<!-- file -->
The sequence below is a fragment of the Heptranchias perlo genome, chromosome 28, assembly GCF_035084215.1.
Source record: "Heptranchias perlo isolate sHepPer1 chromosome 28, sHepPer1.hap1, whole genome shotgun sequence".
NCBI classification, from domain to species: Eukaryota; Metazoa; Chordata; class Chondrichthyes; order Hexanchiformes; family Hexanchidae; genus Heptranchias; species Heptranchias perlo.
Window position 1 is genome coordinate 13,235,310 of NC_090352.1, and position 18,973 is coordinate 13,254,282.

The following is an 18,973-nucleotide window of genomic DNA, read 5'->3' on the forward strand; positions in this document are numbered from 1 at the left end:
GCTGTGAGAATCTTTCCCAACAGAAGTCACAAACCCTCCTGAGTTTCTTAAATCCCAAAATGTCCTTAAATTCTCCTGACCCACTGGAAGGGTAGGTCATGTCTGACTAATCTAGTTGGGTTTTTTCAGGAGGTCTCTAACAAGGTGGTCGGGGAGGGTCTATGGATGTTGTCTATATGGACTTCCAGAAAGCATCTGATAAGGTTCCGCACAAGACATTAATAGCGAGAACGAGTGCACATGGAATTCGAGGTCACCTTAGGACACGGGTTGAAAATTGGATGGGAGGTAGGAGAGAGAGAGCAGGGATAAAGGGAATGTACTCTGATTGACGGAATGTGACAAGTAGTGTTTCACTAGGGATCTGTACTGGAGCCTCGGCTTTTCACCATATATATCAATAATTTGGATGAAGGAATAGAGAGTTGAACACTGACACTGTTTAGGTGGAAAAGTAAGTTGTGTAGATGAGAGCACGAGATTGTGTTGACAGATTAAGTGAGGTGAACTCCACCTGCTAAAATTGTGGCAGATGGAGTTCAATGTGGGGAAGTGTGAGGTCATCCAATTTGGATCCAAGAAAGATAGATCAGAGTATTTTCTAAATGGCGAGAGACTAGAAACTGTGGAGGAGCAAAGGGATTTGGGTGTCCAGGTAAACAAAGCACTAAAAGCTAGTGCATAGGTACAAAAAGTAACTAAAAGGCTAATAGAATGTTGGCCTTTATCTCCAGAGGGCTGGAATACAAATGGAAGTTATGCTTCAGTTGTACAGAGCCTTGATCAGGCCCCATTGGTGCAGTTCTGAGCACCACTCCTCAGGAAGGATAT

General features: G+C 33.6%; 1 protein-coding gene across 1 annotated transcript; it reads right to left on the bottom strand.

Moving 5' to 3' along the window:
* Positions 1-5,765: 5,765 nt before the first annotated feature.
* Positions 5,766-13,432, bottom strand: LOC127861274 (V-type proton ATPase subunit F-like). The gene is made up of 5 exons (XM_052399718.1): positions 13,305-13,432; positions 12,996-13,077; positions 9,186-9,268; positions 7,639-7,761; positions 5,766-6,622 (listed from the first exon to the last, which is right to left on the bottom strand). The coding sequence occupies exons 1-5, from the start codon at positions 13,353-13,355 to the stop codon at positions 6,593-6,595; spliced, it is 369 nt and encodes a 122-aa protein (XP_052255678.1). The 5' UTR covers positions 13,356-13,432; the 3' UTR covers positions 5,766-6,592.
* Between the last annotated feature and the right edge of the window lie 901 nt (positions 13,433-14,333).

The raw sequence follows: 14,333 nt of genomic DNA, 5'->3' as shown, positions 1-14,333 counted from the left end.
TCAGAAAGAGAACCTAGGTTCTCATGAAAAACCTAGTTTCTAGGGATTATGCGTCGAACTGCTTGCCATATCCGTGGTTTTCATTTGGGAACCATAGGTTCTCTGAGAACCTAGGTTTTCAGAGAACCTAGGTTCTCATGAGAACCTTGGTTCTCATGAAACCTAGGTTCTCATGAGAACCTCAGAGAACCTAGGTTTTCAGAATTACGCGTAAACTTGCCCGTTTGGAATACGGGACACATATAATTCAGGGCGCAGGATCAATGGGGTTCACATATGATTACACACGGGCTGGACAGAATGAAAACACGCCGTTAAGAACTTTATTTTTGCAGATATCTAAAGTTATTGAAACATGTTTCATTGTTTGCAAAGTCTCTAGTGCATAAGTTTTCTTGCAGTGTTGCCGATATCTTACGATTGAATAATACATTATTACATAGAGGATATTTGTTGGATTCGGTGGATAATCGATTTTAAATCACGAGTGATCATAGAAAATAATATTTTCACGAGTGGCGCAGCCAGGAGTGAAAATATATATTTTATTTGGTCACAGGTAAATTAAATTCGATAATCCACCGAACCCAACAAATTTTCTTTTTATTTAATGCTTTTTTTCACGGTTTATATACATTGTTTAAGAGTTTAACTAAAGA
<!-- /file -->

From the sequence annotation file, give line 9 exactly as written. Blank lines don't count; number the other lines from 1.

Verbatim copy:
* Positions 1-5,765: 5,765 nt before the first annotated feature.